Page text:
- Say his or her name: Ever since Dale Carnegie pointed out the importance of saying someone’s name during a conversation in the bestselling book, How to Win Friends and Influence People, it’s been a cornerstone of networking. Obviously, you have to say more than that person’s name to create meaningful communication, but sprinkling someone’s name into your conversation will help strangers and acquaintances feel more comfortable, like you already know them and they already know you.
Aim for trusting, solid, mutually beneficial relationships: Flimsy networks won’t benefit your career. Starting each relationship with a foundation of trust is essential if you want to establish meaningful connections with your contacts that result in the benefits listed earlier. An important element of trust is disclosure: explain who you are, what you do and what you’re passionate about. It’s easier for someone to trust you if they know whom you are, what you do and how well you do it. Similarly, trusting business contacts are easier to cultivate when you establish a mutually beneficial relationship. These can be created by discussing mutual areas of interest and by identifying what you can bring to the connection. Instead of focusing on what each relationship could do for you, find out what opportunities or knowledge you can contribute to the lives of each individual in your network and give generously. Even flattery or providing an attentive, inquisitive audience to someone else’s depth of knowledge is a form of generosity. As with all good relationships, there needs to be a balance of give and take in order for the connection to remain solid and mutually beneficial.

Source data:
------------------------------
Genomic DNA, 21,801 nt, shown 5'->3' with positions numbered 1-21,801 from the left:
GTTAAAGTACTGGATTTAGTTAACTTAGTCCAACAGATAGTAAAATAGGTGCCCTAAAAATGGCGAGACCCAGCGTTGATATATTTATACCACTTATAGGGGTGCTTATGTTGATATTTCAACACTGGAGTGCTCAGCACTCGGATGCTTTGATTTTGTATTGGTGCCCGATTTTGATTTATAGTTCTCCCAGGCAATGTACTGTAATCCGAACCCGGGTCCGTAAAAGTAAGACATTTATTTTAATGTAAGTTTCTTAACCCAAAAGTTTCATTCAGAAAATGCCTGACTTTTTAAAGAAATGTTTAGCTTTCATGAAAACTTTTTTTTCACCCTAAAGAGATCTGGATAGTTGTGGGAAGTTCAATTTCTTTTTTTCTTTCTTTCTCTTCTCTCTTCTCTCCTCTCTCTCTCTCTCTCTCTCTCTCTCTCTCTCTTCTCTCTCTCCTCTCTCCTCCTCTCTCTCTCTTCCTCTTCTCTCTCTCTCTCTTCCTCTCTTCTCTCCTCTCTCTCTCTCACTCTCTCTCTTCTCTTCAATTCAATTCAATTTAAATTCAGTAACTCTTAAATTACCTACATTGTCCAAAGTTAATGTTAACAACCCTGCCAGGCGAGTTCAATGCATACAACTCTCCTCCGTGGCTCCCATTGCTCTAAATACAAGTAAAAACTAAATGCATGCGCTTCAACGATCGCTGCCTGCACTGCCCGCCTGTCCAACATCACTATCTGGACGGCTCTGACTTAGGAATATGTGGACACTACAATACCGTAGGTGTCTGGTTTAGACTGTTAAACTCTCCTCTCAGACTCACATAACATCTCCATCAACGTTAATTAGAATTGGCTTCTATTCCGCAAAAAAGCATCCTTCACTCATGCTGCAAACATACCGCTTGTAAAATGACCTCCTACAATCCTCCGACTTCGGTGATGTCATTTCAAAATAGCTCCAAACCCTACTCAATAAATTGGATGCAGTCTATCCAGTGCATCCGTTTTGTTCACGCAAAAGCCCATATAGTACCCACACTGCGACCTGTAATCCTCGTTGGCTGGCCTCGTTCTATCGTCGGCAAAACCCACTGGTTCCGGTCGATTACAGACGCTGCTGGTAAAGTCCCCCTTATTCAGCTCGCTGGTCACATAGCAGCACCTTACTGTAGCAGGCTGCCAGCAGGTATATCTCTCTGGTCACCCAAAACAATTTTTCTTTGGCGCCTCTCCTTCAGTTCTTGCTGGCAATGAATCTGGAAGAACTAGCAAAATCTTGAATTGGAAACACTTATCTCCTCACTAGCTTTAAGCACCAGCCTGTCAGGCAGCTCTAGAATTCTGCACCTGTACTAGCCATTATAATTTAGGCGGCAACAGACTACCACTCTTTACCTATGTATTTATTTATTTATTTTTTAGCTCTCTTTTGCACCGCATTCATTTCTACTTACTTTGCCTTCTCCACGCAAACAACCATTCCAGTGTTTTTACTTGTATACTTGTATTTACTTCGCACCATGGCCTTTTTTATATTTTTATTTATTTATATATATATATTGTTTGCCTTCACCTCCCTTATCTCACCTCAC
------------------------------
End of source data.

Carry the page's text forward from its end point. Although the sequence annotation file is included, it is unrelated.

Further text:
Stay in touch: With technology on your side there is no excuse not to stay in touch. A neglected network is effectively rendered useless. If you only reach out when you’re asking for a favor, it will completely undermine the solid, mutually beneficial relationship you previously established. It’s exceedingly easy to send a quick email, a thank-you note, share your contact’s article, comment on their LinkedIn posts or message them to arrange a meet up. These efforts only take small amounts of time but they’ll help maintain your network. If you’re only focusing on reaching out to new people, you’ll never establish meaningful connections. The time-honored adage of “quality over quantity” applies perfectly to your IT network!
In case you lose touch with a valued contact, never call them randomly and ask for a favor. Instead, after long periods lacking communication, reach out via email to rekindle the relationship. Once your lines of communication are back in tact, make sure to maintain them. Losing contact after a long period of time is repairable—though still detrimental—unless it becomes a pattern. Your contact may lose the feelings of trust and reliability and simply stop responding to your emails all together if you only reach out occasionally, especially if it’s only to ask for a favor.
If you take the time to network the right way, you’ll quickly see the positive changes it brings to your IT career. With potential to elevate your career or completely change its trajectory, networking is a powerful tool that should not be ignored, so don’t shy away from it! Getting used to approaching strangers takes some practice, but the benefits far outweigh the potential foibles. Give it a go and you’ll see what we mean!